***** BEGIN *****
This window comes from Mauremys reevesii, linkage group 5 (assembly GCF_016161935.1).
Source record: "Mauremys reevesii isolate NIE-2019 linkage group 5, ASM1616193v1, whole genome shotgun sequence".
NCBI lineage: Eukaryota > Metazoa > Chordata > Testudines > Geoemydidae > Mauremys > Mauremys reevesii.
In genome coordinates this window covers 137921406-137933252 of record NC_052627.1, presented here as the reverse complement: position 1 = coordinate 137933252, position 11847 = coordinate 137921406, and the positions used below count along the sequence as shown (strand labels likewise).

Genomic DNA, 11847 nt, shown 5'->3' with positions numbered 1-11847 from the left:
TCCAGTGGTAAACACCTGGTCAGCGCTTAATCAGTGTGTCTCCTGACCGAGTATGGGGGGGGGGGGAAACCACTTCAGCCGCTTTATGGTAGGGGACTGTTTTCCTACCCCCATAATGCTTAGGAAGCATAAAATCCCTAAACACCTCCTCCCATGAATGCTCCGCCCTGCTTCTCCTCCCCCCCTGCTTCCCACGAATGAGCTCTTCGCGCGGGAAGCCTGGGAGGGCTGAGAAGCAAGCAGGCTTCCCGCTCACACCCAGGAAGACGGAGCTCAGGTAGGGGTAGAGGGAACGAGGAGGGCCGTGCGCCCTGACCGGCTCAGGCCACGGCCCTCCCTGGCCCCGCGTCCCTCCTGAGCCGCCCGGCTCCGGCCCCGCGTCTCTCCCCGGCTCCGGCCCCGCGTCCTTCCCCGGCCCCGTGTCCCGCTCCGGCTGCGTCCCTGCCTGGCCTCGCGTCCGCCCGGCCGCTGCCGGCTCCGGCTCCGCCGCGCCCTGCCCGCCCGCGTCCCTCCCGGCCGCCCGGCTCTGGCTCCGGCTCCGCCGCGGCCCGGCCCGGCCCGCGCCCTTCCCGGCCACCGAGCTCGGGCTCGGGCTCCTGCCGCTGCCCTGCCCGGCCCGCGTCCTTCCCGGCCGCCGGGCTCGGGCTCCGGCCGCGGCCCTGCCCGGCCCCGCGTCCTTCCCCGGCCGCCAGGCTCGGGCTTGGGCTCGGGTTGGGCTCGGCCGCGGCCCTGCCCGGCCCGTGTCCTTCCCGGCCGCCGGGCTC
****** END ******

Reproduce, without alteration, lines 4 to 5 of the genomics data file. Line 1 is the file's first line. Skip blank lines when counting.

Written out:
In genome coordinates this window covers 137921406-137933252 of record NC_052627.1, presented here as the reverse complement: position 1 = coordinate 137933252, position 11847 = coordinate 137921406, and the positions used below count along the sequence as shown (strand labels likewise).

Genomic DNA, 11847 nt, shown 5'->3' with positions numbered 1-11847 from the left: